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Filling remaining Penn State scholarships may be an even bigger problem than the ones Nittany Lions lost

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There was little question that the massive sanctions handed down to Penn State in the aftermath of the Jerry Sandusky scandal would have a profound effect on the program's future. The loss of 20 scholarships per season for four years is enough to cripple almost any team, with a bowl ban just adding another crushing blow.

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Christian Hackenberg, one of the nation's top QBs, who has backed off a Penn State commitment —

Christian Hackenberg, one of the nation's top QBs, who has backed off a Penn State commitment —

Combined, those two factors have created a scenario that might be even worse than the loss of scholarships and bowls themselves: Penn State may struggle to find anyone willing to take the remaining scholarships that they held on to.

As reported by the Philadelphia Inquirer and other sources, the prized members of Penn State's recruiting class of 2013 -- prospects who would be college seniors in 2017 -- have almost universally softened their commitments to the school and program. While plenty remained loyal to the school throughout the Sandusky trial and subsequent Freeh Report, the NCAA's decision to essentially cripple the program without killing it outright appears to have been a step too far for some top recruits.

Most prominent among those prospects is Christian Hackenberg, a Fort Union (Va.) Academy superstar who is universally considered one of — if not the — top quarterback prospect in the Class of 2013. Hackenberg had long been considered a solid Penn State commit, but immediately appeared to back off that commitment after participating at the Elite 11 quarterback camp, where he starred. According to national recruiting analyst Mike Farrell, Hackenberg is now considering Auburn and South Carolina. More ominously for Penn State, the passer told Farrell that he "wants to play in a bowl game."

That in itself would rule Penn State out.

The loss of Hackenberg could then greatly diminish the school's chance of holding on to two other prized prospective recruits, with both the top tight end and one of America's top offensive linemen among them.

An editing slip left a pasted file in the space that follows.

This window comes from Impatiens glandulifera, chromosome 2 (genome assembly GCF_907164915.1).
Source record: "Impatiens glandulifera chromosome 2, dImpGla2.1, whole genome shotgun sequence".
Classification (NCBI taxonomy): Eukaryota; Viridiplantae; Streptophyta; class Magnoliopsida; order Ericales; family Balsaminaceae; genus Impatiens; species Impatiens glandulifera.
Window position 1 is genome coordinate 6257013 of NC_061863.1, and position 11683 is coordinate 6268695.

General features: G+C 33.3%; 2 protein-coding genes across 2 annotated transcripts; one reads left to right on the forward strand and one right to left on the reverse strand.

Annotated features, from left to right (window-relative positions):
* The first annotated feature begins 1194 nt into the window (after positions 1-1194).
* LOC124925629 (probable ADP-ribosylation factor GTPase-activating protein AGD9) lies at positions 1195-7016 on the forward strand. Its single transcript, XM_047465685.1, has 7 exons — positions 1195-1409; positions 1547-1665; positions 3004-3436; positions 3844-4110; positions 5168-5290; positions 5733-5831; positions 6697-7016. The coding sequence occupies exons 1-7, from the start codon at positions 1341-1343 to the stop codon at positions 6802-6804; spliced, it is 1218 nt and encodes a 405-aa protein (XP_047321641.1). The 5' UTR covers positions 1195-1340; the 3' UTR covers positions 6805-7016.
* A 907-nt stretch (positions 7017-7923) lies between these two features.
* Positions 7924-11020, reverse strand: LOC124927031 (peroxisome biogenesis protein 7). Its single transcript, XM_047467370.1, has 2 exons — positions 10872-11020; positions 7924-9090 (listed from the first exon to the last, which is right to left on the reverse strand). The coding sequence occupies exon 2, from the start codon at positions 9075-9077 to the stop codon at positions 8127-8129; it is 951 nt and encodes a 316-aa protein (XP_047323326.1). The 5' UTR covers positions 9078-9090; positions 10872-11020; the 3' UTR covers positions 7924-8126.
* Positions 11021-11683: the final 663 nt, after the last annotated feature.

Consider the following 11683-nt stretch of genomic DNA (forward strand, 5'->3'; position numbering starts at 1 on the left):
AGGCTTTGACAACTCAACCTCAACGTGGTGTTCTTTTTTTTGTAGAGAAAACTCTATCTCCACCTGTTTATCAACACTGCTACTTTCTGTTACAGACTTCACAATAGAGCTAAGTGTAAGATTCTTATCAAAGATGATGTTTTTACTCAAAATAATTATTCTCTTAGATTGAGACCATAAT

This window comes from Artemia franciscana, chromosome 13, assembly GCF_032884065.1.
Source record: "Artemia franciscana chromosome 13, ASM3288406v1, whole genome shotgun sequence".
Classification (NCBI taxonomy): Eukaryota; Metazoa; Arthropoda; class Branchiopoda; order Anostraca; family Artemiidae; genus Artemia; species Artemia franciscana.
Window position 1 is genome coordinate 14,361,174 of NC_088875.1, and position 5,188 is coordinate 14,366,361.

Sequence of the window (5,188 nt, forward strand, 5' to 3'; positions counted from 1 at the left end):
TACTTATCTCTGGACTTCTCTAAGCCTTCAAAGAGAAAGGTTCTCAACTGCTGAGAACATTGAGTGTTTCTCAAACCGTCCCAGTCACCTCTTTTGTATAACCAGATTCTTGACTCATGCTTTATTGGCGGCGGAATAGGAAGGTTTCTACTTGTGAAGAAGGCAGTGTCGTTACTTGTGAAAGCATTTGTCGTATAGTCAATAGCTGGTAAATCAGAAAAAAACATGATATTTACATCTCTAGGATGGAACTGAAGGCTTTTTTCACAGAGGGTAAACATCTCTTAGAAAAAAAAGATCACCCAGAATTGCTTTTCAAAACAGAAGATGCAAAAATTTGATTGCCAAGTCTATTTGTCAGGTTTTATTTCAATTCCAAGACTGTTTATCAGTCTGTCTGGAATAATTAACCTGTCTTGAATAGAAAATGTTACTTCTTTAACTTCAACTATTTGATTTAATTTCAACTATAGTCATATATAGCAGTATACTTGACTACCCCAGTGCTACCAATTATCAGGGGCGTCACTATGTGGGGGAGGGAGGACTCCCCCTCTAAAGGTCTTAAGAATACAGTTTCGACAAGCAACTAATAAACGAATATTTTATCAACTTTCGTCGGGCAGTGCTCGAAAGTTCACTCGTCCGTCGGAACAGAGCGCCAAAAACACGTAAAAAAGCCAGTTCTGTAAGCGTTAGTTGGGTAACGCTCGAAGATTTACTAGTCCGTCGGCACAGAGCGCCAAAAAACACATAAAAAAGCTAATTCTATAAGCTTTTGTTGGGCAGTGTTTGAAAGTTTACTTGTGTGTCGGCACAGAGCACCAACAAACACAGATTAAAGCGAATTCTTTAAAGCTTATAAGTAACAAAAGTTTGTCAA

Publicly, Camp Hill (Pa.) High tight end Adam Breneman remains committed to the Nittany Lions, but with months remaining before Signing Day few would be surprised if he moved away from that pledge. Belle Vernon (Pa.) High offensive lineman Dorian Johnson was much less open about a future with the Nittany Lions, offering only the following tweet, as first noticed by the Inquirer:

"If you plan on calling me/texting me about this . . . STILL NO COMMENT."

While a pair of lower-profile commitments reaffirmed their pledge to the school shortly after Monday's announcement, two other high-profile recruits withdrew their commitment and rapidly narrowed in on other schools, with highly rated defensive lineman Greg Webb quickly pledging his future to North Carolina.

As time moves forward, it's likely that the current flux enveloping the Penn State recruiting class will solidify into something more concrete. Unfortunately for Nittany Lions fans, however, the solidity and finality that many craved in order to put the Sandusky debacle behind the program may be the very engine that further undermines any chance of a return to prosperous results on the field at any time in the near future.

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